Great question!

It turns out that in this very specific case, the childhood intuition about comets actually matches what is going on here. This galaxy is falling into the center of a tightly-packed galaxy cluster where the gas between galaxies (technically called the “intracluster medium”) is dramatically more dense than in the average intergalactic medium. As a result, diffuse gases that are normally swirling around inside the galaxy – nebulae, the interstellar medium, etc. – are being stripped by ram pressure interactions with the intracluster medium. This causes the intracluster medium, now mixed with stripped-away gas from the galaxy, to heat up. The heat is the blue glow we see.

So what we are seeing here is the “solid” parts of the galaxy – the stars and planets and black holes and star clusters – punching through a dense intergalactic/intracluster gas cloud while the gaseous parts are mixing with the cloud and heating it up. It’s like a snapshot of a tracer bullet punching through ballistic gel.


My goal is mostly to not get in trouble with the charge that I am presenting strawmen of YEC arguments and only presenting a ‘biased evolutionary view’ that leaves several students every semester wondering if I’m a Christian at all. And they complain and then, poof, I’m gone.

A little bit more so of this, but it was unclear how to do this. I think the main charge was to not leave students feeling like their view (YEC, which a significant portion of the student base is) was misrepresented and strawmanned in a science class.

Yikes. That’s a really really tough position to be in! Sorry about that.

It’s going to be very hard to present YEC arguments without making them seem dumb because, well…

I am not a teacher so I claim no special expertise here, but the main thing I would say would be to couch things consistently. If you make claims about science, say “the scientific consensus” rather than just stating them outright. That might help you seem more neutral.

Here is some research on discrete-source gas interactions with dense intergalactic gas:


@amanda talked about a professor’s approach that she found helpful in one of the recent Language of God podcasts. Basically, it was a non-argumentative, “I’m not asking you to change what you believe, but I want you to understand how scientists look at the evidence” tactic. Of course, student expectations are different going into a science class at a state school versus where you teach.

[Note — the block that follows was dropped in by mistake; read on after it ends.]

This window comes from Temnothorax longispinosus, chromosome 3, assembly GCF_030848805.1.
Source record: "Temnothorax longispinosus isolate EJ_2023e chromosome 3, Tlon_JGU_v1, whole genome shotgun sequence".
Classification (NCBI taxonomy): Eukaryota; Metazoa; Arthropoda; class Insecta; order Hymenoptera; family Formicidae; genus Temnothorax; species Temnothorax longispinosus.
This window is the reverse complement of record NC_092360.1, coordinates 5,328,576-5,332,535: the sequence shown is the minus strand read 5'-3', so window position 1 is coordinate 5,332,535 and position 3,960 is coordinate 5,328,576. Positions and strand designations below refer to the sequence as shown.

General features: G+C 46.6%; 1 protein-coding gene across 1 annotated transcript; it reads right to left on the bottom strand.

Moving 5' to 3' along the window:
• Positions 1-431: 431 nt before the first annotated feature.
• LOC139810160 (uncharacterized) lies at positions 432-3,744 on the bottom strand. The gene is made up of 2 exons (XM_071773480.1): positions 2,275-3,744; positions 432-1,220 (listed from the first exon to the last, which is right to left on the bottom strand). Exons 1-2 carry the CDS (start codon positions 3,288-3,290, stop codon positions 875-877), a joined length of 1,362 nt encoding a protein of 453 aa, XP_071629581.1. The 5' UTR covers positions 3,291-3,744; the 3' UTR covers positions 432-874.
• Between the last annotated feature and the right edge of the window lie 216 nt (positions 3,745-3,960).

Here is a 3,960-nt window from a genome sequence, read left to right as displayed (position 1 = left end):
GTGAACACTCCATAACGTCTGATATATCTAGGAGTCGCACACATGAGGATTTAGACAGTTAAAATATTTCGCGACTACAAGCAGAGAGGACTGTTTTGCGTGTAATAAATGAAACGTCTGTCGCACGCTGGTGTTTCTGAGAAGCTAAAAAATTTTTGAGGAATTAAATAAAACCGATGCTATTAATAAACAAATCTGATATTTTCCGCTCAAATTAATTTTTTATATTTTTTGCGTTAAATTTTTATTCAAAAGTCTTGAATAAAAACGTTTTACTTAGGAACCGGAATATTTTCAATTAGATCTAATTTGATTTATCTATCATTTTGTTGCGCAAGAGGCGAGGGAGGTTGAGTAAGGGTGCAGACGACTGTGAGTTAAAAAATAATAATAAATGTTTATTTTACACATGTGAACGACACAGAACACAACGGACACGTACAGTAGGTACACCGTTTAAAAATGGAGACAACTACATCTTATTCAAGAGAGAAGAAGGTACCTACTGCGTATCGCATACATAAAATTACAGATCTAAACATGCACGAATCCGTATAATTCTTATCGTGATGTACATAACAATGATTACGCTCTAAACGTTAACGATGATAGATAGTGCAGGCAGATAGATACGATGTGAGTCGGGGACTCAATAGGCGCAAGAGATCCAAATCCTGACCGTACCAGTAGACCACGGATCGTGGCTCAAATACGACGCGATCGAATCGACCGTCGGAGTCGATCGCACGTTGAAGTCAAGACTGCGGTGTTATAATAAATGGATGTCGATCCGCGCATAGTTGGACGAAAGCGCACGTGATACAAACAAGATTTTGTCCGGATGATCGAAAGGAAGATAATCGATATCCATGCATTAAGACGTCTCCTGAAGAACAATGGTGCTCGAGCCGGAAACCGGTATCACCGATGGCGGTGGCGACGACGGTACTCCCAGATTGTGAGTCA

Maybe if you could approach the whole thing as trying to help students understand where the scientific community is getting its assertions. Then you could explain their critiques of YEC claims and not even pretend they have merit. It seems like if you set it up as an exercise in evaluating various positions, there is no way to be perceived as being “fair” to YEC. But if you set it up as, “This is a science class, and our goal is to understand where the scientific community is coming from on these topics and I want to give you the tools and information you would need to pursue a scientific vocation in a secular setting,” then you have sort of set it up as not your personal negative evaluation of their wrong-headed views, but as an explanation and preparation. They can learn YEC apologetics in Bible class. I think some students will still be offended and think you are a heretic, but what can you do? But it would seem that the more you can reduce their impulse to feel defensive, or worse, ignorant, the better.


I never taught in a Christian school, but this looks like the best advice to me. You also could tell them that your class is an exercise in apologetics, but your job is to present “the other side” – the scientific side. It’s their job to consider how they would reply. Throw in the YEC stuff as bonus questions. Give a scientific fact related to the unit and ask them to answer it from a YEC perspective. Extra credit to the most outrageous answers. (@jammycakes will no doubt object to my lack of honest measures here!)